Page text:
Robin : For the cylinder head gasket, there are some signs easy to recognize: the van spits out white smoke all the time and the oil turns to mayonnaise when you rub it. This is just a small part of the vehicle to fix, but difficult to access to the point of requiring a cost almost dissuasive for an old van.
Guillaume : This may seem a little daunting for those who do not know anything about it. Is there any sort of technical control in New Zealand?
Élodie : The van must have a WoF (Warrant of fitness) to be available to the sale, and this technical check has to be done every 6 months. So it is best to get a van with a fresh WoF to be sure to roll some time with a free mind. The check is done on many points (brakes, shock absorbers, lights, tires, etc.). For the rest, one must overlook the details because one does not refuse to buy a used minivan for the color of the carpet. A distinction must be made between essential and superfluous.
Guillaume : These are good advice, but for tight budgets, is it possible to be satisfied with an entry-level vehicle?
Élodie : Do not be stingy! When someone try to purchase a vehicle as cheap as possible, he ends up paying it sooner or later. What do a few hundred dollars represent while you are going to use a vehicle for a whole year? The amount remains negligible ...
Guillaume : Especially if you can find free camp sites to spend the night. About this subject, what is the most unlikely place you spent the night?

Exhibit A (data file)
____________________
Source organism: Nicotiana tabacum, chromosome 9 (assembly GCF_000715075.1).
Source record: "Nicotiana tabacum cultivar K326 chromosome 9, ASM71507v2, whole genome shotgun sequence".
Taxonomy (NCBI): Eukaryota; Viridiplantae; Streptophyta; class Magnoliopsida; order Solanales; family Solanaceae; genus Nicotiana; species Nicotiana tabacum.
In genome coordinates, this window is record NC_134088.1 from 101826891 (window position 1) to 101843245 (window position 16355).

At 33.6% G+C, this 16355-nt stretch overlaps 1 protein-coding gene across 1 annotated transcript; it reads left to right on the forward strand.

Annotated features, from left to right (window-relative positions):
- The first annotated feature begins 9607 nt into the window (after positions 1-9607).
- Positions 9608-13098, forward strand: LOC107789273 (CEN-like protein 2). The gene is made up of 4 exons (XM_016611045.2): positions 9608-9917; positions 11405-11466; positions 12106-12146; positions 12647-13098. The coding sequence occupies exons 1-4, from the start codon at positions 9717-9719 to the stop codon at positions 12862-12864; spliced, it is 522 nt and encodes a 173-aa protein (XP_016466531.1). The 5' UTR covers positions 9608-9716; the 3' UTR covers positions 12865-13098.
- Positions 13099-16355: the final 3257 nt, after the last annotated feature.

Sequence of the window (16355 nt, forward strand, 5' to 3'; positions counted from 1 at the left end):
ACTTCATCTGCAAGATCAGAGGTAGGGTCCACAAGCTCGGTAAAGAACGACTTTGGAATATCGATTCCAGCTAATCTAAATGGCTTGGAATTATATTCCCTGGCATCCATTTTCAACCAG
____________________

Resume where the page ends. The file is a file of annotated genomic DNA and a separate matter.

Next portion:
Élodie : Probably on the edge of a Highway (local highway). When we were newbies, and although freedom camping is prohibited (in tourist areas), we have made some sprains to the rule. In a spirit “the bigger, the better” and “the more I am in the middle, the less you see me”, we spent a few nights at highway intersections (we were far too exhausted to search for a better place!), in the city center, parked on a sidewalk (not pride of this), and even on empty car parks near the wall of a library equipped with a public Wi-Fi network!
Finding Jobs Across the Country.
Attending a festival is a pleasant experience, but participating in the organization and monitoring the operations with the technical teams is much more interesting. Robin and Élodie helped organize the 2014 Queenstown Bike Festival.
Guillaume : Even if the Kiwis are known to be honest people, there are always exceptions to the rule. So, how to tell the difference between a good and a bad employer?
Élodie : Your employer must require your work visa and RD number for taxes. On your side, do not hesitate to talk frankly about money. There is a minimal wage in New Zealand and whatever happens, you cannot be paid below the minimum hourly wage. If no mention of this is present in the contract ,or if you have the slightest doubt, don't sign!